Lovers in the digital age. Fernando Gimeno: Red Light

By Marisol Salanova

The world of techno-consumerism is troubled by love and it has no choice but to change the ways we fall in love, we live it and we split up. A related phenomenon is the transformation, courtesy of Facebook, of the verb “to like” or the meaning of drawing a heart. Social media has been a great platform for self expression. The effects are manifested in new ways, more or less intense that “analog”. A real hug, a kiss, are replaced by a smiley. Some people have no consideration for other people’s feelings, it seems obvious that it is easier to pretend moods through social networks. Maybe that could be a risk of being unhealthy emotionally or are we becoming more emotionally intelligent through this expression?

“Does she loves me like yesterday?” – wondered the boy in front of his computer. –  “Are she still spending time thinking of me? She didn’t like any post on my wall for two days...”

Not being liked represents abandonment. Fernando Gimeno is a young Spanish artistworking in the field of art inspired by this topics. He developed a project for the cultural center La Llotgeta in Valencia, Spain, curated by Nilo Casares and entitled Red Light (11 June – 29 July 2013). His exhibition which combined photography and collage was creating a domestic environment very particular. His early career as a runway model has influenced the aesthetics of his artwork as well as the taste for combining colors and textures but the most interesting of this young talent is his ability to tell a story from digitized life, marked by the technological transformation of social relations, however through analog delicated tools.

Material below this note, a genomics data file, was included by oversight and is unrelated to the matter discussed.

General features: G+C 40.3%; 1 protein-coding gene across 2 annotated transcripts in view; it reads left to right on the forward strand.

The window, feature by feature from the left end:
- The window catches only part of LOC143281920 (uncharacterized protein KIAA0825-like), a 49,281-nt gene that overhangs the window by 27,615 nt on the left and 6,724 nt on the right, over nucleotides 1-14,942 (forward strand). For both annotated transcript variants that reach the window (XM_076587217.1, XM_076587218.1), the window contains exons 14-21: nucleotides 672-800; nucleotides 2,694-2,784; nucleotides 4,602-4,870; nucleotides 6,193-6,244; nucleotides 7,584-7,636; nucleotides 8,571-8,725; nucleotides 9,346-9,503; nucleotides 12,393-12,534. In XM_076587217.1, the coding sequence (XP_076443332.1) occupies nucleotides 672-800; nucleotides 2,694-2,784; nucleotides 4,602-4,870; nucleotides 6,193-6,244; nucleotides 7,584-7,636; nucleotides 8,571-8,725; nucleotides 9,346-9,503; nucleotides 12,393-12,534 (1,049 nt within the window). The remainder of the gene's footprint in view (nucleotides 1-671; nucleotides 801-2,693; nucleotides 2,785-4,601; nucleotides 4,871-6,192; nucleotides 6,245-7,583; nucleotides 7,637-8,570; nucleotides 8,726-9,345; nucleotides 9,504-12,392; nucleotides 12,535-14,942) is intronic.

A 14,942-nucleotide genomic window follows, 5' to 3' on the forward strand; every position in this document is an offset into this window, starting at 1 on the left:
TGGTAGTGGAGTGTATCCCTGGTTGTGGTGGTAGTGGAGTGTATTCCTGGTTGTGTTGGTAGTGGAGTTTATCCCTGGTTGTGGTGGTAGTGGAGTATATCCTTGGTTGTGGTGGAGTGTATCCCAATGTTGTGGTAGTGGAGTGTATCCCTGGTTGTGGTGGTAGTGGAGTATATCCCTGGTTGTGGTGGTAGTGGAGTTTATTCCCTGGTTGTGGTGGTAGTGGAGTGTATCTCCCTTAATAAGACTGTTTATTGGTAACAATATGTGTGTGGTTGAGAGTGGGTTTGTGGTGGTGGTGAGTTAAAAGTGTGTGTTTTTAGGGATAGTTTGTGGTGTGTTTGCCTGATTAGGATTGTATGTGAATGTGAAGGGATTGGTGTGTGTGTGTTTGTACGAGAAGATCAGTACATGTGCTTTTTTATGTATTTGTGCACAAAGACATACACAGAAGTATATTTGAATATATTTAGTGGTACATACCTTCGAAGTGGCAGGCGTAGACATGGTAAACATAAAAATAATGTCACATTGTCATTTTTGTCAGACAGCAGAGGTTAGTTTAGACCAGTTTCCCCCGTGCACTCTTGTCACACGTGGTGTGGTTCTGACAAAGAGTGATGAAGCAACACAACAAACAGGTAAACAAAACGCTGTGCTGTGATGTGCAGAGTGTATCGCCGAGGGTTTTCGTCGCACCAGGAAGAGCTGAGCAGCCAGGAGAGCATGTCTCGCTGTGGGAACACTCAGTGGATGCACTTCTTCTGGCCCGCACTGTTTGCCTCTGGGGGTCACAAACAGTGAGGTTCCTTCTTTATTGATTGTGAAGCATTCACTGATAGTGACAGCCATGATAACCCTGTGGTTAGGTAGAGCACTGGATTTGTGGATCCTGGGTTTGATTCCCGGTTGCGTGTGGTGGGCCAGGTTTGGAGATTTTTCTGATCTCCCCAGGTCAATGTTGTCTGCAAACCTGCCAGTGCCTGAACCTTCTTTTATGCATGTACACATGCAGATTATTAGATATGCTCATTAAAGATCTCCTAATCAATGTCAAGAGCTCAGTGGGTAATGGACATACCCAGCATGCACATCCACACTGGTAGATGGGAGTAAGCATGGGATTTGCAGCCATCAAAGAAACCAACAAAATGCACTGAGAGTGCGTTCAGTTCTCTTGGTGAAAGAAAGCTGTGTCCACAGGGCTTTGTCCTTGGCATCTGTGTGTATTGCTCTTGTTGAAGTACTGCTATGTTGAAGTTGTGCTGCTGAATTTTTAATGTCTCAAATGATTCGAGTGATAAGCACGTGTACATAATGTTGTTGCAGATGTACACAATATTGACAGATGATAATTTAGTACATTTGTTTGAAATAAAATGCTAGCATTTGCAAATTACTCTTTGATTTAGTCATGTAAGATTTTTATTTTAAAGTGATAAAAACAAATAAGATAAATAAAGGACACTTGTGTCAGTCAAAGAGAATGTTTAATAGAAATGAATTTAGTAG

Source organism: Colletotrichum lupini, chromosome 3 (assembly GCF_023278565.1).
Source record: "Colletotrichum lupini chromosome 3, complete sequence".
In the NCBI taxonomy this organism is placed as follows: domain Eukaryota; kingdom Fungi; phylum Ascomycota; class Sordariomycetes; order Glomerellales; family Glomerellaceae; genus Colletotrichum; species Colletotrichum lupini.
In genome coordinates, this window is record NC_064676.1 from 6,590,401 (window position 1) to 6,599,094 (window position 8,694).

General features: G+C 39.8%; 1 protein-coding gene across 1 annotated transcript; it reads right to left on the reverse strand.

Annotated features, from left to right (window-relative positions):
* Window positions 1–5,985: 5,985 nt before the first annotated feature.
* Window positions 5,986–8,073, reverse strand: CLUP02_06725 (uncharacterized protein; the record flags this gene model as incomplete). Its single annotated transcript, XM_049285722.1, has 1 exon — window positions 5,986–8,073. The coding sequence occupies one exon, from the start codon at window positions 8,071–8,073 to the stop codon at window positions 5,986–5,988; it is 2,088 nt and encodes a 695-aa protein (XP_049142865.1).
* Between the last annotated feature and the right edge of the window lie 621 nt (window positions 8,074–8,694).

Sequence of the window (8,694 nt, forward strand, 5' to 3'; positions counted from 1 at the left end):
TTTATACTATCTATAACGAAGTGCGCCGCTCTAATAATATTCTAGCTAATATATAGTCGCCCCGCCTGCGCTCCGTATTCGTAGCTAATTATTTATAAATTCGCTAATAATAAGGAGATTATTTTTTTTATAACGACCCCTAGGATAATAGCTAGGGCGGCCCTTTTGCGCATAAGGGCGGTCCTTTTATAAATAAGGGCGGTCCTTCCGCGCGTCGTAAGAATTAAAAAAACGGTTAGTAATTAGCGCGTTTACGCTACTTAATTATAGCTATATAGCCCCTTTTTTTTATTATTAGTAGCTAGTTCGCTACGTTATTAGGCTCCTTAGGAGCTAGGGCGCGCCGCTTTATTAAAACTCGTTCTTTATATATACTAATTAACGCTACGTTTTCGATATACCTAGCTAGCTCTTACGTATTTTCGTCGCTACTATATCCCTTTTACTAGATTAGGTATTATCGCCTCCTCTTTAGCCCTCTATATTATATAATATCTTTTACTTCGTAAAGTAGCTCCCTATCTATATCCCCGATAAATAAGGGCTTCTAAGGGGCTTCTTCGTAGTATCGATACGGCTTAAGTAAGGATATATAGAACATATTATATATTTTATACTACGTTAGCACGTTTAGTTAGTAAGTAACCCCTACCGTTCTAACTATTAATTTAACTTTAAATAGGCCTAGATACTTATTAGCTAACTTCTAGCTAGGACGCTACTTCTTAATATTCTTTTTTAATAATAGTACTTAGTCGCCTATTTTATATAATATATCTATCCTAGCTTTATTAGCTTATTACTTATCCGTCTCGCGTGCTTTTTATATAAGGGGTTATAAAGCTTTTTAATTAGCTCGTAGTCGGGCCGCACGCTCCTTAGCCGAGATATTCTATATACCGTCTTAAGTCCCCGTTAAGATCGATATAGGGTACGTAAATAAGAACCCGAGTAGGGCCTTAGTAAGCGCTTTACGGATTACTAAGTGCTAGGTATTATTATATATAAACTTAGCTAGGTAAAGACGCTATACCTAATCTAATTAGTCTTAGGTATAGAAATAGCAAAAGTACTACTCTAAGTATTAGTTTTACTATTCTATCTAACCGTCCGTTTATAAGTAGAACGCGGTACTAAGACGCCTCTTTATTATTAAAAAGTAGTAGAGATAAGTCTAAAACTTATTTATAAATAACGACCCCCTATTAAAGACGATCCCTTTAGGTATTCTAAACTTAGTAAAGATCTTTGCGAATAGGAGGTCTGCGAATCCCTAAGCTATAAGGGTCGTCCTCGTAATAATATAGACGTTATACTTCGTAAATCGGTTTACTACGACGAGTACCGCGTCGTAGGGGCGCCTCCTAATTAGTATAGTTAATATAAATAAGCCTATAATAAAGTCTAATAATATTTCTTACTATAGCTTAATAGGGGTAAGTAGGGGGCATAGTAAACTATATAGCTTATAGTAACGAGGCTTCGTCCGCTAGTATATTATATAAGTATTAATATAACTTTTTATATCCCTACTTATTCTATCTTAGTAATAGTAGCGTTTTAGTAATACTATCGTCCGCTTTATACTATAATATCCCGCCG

Red Light starts about the relationship of the artist with his last girlfriend, however behind his anecdotes there is the germ of a first generation of digital natives. The mobile phone, emails, Facebook, Twitter, those were the busiest places with her, from beginning to end. Same time he was writing and drawing in a notebook everything he thought or felt about it, including pictures of her also of the bed with white sheets they both sometimes shared. That bed reminiscent of Tracey Emin My Bed (1998) bought by Charles Saatchi and displayed as part of the first exhibition when the Saatchi Gallery opened its new premises at County Hall, London. Emin’s bed was presented in the state that she claimed it had been when she said she had not got up from it for several days due to suicidal depression brought on by relationship difficulties. Gimeno’s bed is definitely portrayed after heartbreak. He lies inside, fully covered by the sheet, sad, causing the viewer a strange feeling, upsetting anyone who contemplate the work.

The list of songs they listened together, crossed out, with adhesive on top, framed as a mockery to Spotify or iTunes is one of the representative works by Gimeno. An intense red light crosses most part of the photos referring to sex. Some collages that include a photo of his beautiful mother help to create an intimate aura and stimulate reflection on the female figure.

That girl was unfaithful and he suffered. But he refused to externalize in public areas, he turned everything on paper and walked away from the social media for a while. Now he turns the museum into his own “wall” to post everything about it as an exercise in overcoming an extreme version of deception. According to the book A Lover’s Discourse: Fragments (1978) by Roland Barthes trying to write love is to confront the muck of language; that region of hysteria where language is both too much and too little… Anyway the digital native do it.

*First time this article was published in Ivorypress magazine Turn On Art.